Results: Results show that with varying coverage and temperature ranges, the hypothetical interventions targeting the gonotrophic cycle stages produce higher impacts than the rest in reducing the potentially infectious female (PIF) mosquito populations, due to their multi-hour mortality impacts and their applicability at multiple gonotrophic cycles. Thus, these stages may be the most effective points of target for newly developed and novel interventions. A combined HVCI with low coverage can produce additive synergistic impacts and can be more effective than isolated HVCIs with comparatively higher coverages. It is emphasized that although the model described in this paper is designed specifically around the mosquito An. gambiae, it could effectively apply to many other major malaria vectors in the world (including the three most efficient nominal anopheline species An. gambiae, Anopheles coluzzii and Anopheles arabiensis) by incorporating a variety of factors (seasonality cycles, rainfall, humidity, etc.). Thus, the model can essentially be treated as a generic Anopheles model, offering an excellent framework for such extensions. The utility of the core model has also been demonstrated by several other applications, each of which investigates well-defined biological research questions across a variety of dimensions (including spatial models, insecticide resistance, and sterile insect techniques).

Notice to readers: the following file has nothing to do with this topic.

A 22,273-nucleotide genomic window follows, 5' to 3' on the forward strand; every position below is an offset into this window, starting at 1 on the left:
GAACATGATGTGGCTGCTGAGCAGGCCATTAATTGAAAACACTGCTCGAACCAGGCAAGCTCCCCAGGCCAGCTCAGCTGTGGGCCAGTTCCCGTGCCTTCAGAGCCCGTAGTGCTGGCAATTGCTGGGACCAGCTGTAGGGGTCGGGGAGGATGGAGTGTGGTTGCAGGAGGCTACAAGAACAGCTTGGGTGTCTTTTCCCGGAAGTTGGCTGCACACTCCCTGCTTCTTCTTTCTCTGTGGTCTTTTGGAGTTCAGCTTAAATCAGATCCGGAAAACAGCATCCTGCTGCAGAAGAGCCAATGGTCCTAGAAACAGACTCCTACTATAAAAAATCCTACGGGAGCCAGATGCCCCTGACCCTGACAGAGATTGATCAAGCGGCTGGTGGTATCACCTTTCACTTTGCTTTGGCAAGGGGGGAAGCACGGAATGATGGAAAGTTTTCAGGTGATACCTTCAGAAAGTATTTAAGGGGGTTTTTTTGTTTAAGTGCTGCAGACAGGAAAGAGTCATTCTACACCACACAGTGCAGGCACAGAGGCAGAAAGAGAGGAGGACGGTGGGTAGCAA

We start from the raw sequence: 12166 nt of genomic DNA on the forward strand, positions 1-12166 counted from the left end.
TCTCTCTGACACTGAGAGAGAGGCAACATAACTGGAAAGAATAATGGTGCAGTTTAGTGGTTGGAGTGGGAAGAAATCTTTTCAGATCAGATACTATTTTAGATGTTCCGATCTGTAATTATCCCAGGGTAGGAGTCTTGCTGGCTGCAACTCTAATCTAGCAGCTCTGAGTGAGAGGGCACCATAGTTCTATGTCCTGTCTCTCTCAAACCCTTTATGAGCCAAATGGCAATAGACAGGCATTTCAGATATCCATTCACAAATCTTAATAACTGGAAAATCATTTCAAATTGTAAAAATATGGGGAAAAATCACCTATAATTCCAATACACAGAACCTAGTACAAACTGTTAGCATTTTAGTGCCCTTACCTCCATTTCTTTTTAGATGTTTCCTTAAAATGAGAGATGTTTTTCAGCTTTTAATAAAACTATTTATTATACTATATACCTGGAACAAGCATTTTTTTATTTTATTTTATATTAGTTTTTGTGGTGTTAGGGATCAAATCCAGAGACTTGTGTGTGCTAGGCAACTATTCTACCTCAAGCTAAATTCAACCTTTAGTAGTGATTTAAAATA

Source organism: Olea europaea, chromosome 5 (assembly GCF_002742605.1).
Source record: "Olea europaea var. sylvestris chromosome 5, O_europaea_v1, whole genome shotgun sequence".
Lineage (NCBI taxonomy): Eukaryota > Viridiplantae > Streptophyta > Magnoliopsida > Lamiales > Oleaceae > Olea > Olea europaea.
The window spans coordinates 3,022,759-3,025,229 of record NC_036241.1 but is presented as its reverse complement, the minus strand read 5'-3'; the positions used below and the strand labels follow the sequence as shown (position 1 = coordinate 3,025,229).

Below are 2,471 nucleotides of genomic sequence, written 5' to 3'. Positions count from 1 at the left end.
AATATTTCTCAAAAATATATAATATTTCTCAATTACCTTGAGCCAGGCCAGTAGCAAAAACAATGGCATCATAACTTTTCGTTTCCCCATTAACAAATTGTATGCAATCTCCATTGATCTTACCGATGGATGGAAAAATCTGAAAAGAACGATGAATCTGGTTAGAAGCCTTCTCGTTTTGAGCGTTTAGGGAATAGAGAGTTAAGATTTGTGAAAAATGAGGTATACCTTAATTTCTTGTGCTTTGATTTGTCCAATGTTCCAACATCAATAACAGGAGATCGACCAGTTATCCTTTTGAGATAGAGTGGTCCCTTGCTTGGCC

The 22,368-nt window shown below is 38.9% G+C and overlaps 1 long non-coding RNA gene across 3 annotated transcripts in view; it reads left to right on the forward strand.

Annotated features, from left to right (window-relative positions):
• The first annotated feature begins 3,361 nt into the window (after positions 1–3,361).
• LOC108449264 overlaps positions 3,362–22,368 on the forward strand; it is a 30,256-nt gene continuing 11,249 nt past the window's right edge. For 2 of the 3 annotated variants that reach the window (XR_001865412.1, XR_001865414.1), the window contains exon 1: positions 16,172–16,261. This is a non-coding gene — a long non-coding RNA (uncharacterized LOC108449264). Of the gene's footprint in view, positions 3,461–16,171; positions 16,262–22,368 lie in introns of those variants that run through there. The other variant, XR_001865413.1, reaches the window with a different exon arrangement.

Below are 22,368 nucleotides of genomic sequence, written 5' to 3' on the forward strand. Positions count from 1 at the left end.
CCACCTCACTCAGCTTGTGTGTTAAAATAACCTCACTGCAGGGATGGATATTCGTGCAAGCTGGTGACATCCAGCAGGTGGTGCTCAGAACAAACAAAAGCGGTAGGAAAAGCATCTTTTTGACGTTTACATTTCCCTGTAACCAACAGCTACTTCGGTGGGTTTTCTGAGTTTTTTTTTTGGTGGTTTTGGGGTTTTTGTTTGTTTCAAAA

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Impact of varying coverage (C) on abundance and potentially infectious females, with hypothetical vector control interventions applied to multiple life cycle stages (IA, BMS, BMD, G). (a)-(b) and (c)-(d) depict abundance and PIF, respectively. (a) and (c) represent results for (IA, BMS, BMD, G)Entering; (b) and (d) represent results for (IA, BMS, BMD, G)Resting. Each colour-coded plot represents a specific coverage (C), with colour keys presented in the legend. Killing K and temperature (T) are fixed at 50% and 25°C, respectively. The x-axis denotes simulation time (in days), and the y-axis denotes abundance or PIF. HVCIs are applied on day 100, and continued up to the end of the simulation. The warm-up period is omitted from the results.